‘The Haunting of Hill House’ – Shirley Jackson

London, December 2018


Hill House coolly receives the arrival of four visitors: the occult scholar Dr. Montague searching for proof of psychic phenomena; Theodora, Eleanor and the heir to the estate, Luke. Warned early on by the chillingly eccentric housekeeper that she will not personally stay in the house at night, Eleanor enjoys the camaraderie – the notion of acceptance and excitement at having disobeyed her sensible sister.

Soon enough, events begin to take shape, Hill House no place for the living.


Like any psychopathic villain, Hill House quickly targets Eleanor as the most vulnerable and therefore easiest to break down. As the novella is told from Eleanor’s perspective, we lack the insight into how the other characters react to her decline, other than the odd effort at intervention between Eleanor and the house, which Eleanor is defensively quick to dismiss.

What we are privy to is Eleanor’s tragic belief that she belongs in the house, that it has chosen her where no one else had before. Filled with the desire to reach within the pages to shake her silly and set her free, the reader can do nothing but watch as she makes her final move to stay.

Spoilers loom ahead…

The last turn as Eleanor is bundled into her car by the other guests to leave but instead speeds towards the tree in front of the house is the most malicious act of the house yet, a fleeting moment of no return in which Eleanor questions why she has chosen a sequence that will end her life.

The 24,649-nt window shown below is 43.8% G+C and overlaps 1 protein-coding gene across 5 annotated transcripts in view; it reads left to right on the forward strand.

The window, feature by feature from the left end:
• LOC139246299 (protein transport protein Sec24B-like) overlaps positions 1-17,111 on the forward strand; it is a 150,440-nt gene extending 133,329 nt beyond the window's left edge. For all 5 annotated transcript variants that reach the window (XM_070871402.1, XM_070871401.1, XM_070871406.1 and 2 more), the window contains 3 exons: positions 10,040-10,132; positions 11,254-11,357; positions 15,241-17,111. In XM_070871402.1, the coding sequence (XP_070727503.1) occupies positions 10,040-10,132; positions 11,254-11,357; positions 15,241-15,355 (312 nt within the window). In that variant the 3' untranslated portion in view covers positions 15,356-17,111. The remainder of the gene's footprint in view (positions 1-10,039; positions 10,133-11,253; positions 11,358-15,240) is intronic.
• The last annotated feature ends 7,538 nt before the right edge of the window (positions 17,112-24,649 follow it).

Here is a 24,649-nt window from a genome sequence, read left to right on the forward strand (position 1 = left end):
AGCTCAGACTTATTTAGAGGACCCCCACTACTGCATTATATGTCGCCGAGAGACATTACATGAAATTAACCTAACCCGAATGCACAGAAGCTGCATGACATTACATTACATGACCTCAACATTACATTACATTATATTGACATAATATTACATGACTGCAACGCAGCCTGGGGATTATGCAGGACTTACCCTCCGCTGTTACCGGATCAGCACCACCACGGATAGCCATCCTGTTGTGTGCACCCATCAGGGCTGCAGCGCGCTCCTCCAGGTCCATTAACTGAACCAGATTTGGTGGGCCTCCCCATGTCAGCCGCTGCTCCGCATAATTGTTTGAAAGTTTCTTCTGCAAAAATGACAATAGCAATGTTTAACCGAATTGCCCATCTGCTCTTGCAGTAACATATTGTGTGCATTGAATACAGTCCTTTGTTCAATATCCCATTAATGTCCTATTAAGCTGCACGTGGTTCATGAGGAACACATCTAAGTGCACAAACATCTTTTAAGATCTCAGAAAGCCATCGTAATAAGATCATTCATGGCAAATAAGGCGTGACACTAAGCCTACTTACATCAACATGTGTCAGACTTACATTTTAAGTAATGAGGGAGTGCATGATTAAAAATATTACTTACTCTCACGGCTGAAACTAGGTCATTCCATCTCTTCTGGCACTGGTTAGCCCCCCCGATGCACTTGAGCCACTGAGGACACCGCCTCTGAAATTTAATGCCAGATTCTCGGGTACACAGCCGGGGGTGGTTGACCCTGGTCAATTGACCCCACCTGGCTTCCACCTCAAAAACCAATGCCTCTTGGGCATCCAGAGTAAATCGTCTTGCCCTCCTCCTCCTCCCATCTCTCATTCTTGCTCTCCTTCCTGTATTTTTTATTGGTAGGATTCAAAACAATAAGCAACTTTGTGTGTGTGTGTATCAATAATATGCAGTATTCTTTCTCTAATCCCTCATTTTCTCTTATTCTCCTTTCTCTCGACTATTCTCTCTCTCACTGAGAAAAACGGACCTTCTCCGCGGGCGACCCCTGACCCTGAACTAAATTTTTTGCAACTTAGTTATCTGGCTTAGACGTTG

Built on a feeling of slow dread over shock scares, the presence within the house is never revealed or explained. The fear comes from the lack of control and increasing confusion. The house stars gently, doors closing one by one which Dr. Montague sees as encouraging – a problem to be solved. But then the banging starts at night, the men see a black dog stalk the corridors.

I still wake sometimes in the night and my mind reaches to Eleanor’s encounter in the bedroom she ended up sharing with Theodora where she’s comforted as the house terrorises her by holding hands with Theodora…only to wake and realise Theodora is in the other bed in the room.

The part that sets this aside as something truly special within the gothic genre is the scene on the pathway with Theodora; the terror as the two women run from something neither Eleanor nor the reader ever sees and yet pure fear translates out. Amazing.

1 Comment

Leave a Reply

Fill in your details below or click an icon to log in:

WordPress.com Logo

You are commenting using your WordPress.com account. Log Out /  Change )

Google photo

You are commenting using your Google account. Log Out /  Change )

Twitter picture

You are commenting using your Twitter account. Log Out /  Change )

Facebook photo

You are commenting using your Facebook account. Log Out /  Change )

Connecting to %s

This site uses Akismet to reduce spam. Learn how your comment data is processed.